The high school students at SAS tried out our Scratch Bouncing Ball project today. It’s interesting to see the difference between Middle School and High School level with the students.
The High School students have very little trouble creating accounts and getting logged into the systems, most have their own email addresses, and can get through these tasks pretty quickly (this school uses google drive so they all had google accounts). We were up and running with them signed into Ucodemy and Scratch in only a few minutes.
I’ve come to say that starting a coding club is like setting up a conference room for a video call. Pretty much anything that can go wrong will and often takes several minutes to resolve. This makes it pretty challenging to expect that on a first time that the computers will just function and all will work as expected and this time was no exception to my rule.
We were using chromebooks and scratch seemed to be working; most of it was loading for most of the students; however, we found that several of them seemed to only load part of the site. After refreshing, some would work. The teacher ran off to get some different laptops only for us to finally realize it was the school filter interfering with scratch. As soon as we disabled it everything worked great!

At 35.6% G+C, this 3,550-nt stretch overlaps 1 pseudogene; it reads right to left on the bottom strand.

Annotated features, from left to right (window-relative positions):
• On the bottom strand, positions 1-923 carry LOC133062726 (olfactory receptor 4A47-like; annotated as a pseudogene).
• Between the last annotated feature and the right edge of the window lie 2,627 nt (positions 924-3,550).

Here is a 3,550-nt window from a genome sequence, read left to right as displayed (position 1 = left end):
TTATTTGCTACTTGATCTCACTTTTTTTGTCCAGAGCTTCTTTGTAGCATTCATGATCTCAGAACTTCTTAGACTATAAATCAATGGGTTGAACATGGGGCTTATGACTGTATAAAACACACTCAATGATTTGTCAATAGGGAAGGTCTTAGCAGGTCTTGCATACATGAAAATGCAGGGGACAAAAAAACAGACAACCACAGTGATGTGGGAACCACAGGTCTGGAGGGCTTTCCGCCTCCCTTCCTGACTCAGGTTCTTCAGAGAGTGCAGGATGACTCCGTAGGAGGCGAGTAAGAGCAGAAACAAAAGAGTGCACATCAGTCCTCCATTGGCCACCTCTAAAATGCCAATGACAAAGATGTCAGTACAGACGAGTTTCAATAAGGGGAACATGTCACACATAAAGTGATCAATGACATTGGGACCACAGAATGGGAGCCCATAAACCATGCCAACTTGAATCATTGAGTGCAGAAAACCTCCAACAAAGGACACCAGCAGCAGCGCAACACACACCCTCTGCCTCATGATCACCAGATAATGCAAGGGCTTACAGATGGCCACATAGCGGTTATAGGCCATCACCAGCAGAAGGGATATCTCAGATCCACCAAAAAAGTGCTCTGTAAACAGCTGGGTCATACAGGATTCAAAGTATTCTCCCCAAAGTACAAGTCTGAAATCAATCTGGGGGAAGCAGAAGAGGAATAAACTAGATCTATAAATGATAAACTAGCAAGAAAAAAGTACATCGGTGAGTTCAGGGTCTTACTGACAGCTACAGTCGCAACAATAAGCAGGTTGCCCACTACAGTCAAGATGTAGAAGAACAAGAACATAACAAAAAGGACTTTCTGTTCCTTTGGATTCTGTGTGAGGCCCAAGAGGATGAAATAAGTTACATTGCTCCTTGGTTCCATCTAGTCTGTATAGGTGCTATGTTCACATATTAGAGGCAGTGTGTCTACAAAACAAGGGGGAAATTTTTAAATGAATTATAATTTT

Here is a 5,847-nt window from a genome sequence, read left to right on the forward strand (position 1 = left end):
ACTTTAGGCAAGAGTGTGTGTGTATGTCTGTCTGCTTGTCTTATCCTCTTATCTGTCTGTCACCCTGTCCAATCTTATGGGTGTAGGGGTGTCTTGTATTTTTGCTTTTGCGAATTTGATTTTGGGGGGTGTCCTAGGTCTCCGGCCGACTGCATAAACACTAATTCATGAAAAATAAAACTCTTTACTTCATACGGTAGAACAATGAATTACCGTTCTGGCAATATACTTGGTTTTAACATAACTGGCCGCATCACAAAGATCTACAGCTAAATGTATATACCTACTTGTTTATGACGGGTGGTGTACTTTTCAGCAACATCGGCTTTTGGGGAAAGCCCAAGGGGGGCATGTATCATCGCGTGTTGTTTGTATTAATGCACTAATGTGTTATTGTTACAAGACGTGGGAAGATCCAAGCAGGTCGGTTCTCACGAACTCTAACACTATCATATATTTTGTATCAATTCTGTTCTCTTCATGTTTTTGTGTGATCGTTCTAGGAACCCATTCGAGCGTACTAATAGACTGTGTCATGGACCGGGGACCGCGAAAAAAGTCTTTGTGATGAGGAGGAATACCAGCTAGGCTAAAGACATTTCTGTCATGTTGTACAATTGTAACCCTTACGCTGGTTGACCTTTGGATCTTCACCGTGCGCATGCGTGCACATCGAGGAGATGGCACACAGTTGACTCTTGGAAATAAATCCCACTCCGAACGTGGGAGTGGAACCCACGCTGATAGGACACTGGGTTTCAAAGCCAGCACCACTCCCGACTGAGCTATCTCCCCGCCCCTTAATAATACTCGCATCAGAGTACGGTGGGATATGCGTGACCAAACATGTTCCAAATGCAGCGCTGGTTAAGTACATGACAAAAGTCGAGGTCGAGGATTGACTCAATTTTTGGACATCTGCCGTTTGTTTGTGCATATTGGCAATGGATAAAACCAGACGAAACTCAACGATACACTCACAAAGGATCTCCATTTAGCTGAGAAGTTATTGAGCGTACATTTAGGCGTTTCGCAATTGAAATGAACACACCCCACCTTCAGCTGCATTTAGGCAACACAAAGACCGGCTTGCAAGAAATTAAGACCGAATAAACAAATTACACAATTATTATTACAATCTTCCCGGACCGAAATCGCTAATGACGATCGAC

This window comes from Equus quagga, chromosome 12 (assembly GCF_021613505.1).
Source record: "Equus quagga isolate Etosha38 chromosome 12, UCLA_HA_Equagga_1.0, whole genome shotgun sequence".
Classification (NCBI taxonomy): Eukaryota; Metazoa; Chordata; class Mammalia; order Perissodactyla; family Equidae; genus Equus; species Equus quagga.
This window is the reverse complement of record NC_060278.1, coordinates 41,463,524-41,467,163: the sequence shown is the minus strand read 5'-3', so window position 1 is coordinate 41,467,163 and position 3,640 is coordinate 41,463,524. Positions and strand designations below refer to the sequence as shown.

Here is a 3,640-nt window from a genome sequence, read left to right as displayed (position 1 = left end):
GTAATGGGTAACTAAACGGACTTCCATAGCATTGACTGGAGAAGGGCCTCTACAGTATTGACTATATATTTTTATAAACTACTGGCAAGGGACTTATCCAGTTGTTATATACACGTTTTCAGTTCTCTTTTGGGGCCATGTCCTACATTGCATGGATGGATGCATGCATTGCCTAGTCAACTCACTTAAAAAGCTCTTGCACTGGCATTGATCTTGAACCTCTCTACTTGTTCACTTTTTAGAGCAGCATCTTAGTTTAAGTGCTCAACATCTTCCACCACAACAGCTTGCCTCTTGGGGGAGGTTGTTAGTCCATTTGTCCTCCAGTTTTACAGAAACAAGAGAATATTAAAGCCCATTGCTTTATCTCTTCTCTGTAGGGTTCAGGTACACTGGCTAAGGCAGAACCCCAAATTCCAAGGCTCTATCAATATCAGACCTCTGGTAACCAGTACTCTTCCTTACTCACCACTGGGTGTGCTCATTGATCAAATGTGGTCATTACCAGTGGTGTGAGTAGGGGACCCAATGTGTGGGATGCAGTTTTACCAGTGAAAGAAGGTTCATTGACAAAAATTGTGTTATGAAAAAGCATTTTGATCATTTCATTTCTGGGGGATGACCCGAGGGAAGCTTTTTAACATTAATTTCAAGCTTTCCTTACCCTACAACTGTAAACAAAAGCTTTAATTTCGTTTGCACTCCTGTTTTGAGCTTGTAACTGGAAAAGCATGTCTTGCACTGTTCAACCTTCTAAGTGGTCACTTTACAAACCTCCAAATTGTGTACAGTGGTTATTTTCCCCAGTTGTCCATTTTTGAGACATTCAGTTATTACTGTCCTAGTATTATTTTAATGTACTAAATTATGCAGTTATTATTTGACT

Only one of the kids had used scratch before but it was just a brief intro. We went through the course and had some great feedback from the students on what they had learnt; the following quote was common:
“I realized how some things in games do what they do”
Along with an interest for more:
“I would like to fully complete a project. I tend to dive into the scripts and get lost in it all. Maybe next time I’ll create a multiplayer scratch game.”
We had a few glitches in the game development that a few students ran into, but just like regular development, it was just another opportunity to teach some debugging.